Further, as Mustachians shouldn’t we all be driving vehicles that are already pretty well fully depreciated? I could, for instance, sell my ’88 Toyota pickup for about the same price as I paid for it 5 years ago.

    • ABC December 21, 2013, 9:11 am

      What’s painful about IKEA? Where else will you have the opportunity to eat Swedish meatballs and drink Lingondricka? Consider it a cultural experience. If you get tired, you can always sleep on their beds or sofa.

      • David James December 23, 2013, 10:15 am

        While Ikea itself isn’t a painful experience, an entire kitchen worth of cabinets comes in approximately 6,000 separate boxes of varying dimensions, all of which together are likely to not fit in a single load of any appropriately moustachian vehicle. When you have a substantial drive, the fuel costs are a relevant factor, especially when the picking and delivery charge is only $144.

        (My wife and I made the shorter, but still obnoxious trek down to the same Centennial Ikea in prep for a planned Spring kitchen remodel in our Broomfield house, and it’s absolutely something to avoid doing any more times than absolutely necessary.)

        Anyone know when the next Ikea kitchen sale is likely to happen?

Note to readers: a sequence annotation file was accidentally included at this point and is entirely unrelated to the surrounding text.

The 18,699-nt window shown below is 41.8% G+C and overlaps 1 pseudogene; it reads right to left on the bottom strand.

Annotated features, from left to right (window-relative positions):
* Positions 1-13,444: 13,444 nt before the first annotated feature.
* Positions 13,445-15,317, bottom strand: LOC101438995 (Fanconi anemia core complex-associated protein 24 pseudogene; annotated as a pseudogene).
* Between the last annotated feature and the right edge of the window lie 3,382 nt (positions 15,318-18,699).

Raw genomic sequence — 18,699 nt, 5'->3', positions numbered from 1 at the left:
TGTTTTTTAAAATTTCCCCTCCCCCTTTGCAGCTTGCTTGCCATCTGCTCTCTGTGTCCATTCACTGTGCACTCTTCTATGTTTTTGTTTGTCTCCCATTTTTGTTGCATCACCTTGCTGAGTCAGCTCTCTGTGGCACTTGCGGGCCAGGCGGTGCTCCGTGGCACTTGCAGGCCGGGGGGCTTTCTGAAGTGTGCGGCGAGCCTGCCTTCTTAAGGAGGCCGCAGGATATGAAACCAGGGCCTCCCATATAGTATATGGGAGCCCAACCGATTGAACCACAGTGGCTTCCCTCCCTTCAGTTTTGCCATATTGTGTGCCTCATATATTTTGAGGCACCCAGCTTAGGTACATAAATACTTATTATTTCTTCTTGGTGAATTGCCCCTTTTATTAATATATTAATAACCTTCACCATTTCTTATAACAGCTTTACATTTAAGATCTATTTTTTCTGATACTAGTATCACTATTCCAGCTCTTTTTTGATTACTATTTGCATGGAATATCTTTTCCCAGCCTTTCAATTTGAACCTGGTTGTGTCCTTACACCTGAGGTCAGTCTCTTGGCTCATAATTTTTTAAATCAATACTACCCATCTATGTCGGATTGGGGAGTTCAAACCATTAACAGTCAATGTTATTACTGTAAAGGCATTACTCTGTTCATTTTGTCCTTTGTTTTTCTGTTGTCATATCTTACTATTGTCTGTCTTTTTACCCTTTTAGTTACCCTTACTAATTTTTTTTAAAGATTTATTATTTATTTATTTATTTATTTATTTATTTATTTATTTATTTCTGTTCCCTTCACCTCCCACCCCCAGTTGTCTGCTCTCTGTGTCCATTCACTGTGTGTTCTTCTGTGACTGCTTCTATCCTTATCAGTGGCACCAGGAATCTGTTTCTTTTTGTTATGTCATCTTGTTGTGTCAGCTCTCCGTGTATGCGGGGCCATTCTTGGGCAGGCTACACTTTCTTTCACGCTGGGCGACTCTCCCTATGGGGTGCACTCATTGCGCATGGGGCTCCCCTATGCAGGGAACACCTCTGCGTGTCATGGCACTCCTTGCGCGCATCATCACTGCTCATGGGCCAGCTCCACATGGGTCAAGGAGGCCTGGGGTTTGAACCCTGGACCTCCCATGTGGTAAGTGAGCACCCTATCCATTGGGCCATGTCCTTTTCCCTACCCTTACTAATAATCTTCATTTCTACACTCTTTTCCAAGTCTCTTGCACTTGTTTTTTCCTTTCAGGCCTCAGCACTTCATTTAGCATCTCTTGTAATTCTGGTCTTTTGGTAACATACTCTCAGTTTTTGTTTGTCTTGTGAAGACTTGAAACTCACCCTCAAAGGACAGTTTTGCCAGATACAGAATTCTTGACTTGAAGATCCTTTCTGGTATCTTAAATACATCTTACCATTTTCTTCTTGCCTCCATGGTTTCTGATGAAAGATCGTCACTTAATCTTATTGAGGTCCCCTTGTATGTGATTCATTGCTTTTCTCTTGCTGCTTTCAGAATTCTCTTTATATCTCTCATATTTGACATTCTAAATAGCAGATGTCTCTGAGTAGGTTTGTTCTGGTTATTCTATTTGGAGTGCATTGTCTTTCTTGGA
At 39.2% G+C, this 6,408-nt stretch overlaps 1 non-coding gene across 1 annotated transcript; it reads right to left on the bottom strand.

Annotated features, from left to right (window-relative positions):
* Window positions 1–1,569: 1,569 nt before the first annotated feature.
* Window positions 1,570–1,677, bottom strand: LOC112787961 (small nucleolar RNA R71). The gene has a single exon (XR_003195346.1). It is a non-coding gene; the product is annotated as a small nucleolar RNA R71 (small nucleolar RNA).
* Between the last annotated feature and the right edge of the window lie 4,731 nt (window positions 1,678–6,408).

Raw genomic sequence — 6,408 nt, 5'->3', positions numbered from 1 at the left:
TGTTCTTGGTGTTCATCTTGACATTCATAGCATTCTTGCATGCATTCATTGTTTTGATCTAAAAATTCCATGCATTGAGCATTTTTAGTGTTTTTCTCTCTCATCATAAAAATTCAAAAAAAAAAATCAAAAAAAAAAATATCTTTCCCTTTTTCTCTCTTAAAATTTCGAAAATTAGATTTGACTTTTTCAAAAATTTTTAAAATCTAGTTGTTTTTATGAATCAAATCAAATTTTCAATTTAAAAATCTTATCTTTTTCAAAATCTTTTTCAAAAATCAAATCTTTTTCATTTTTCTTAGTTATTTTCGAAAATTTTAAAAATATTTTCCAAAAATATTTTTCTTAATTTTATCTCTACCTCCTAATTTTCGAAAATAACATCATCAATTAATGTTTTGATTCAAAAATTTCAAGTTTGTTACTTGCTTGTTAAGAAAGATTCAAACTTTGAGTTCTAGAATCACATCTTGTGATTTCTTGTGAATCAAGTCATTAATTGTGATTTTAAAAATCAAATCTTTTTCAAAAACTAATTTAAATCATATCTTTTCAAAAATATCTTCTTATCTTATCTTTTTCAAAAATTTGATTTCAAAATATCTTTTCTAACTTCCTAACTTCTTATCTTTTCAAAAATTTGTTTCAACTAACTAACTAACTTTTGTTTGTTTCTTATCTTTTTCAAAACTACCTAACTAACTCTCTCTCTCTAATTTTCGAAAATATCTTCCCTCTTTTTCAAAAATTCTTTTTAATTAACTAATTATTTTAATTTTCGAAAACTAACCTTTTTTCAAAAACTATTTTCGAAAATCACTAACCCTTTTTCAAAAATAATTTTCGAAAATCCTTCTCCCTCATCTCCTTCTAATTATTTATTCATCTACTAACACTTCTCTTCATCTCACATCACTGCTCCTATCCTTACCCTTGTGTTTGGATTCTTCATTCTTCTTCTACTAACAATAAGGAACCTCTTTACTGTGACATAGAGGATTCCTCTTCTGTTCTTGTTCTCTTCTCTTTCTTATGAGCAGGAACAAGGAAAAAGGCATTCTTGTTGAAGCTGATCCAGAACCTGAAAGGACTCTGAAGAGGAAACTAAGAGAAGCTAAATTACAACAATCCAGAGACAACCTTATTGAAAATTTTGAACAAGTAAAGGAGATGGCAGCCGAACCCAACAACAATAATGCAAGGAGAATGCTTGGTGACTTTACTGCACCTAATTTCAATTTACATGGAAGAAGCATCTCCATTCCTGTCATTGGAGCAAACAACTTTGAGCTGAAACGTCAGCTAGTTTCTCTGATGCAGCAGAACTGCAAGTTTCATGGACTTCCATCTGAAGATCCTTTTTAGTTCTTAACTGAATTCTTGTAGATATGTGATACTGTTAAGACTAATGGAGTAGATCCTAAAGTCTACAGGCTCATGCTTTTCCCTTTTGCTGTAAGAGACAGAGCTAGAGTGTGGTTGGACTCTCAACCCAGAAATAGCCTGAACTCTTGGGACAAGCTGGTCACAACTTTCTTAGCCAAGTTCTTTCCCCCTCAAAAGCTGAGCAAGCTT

• L'Ingenieure December 31, 2013, 10:08 am

          They happen 2 – 3 times a year, and sometimes even extend the promotion period. Just get in the habit of monitoring their web site. Sometimes the kitchen staff will know.

    • Roses December 21, 2013, 11:31 pm

      And also the fact that shopping and driving aren’t learning experiences like most of the other instances where you’re putting in your own time.

  • Miss Growing Green December 20, 2013, 9:19 pm

    Great ideas! We are also in the midst of a long-term, major renovation and utilize similar techniques to save. I always buy printable Lowe’s coupons from http://www.mycheapcoupons.com – you can get 10% off ones, and $10 of $50 ones (which = 20% off). Home Depot honors competitor coupons too, which is where we use them. That alone has saved us thousands of dollars.

    When we’re preparing to make a large purchase, like a large lumber purchase for our recent front porch project, for example, we always get quotes from at least 3 lumber yards. Home Depot & Lowe’s will beat any lower competitor price by 10%. Many times we can find lumber for 10% cheaper than Home Depot’s price, and then they beat that price by ANOTHER 10%. Couple that with free delivery; pretty awesome.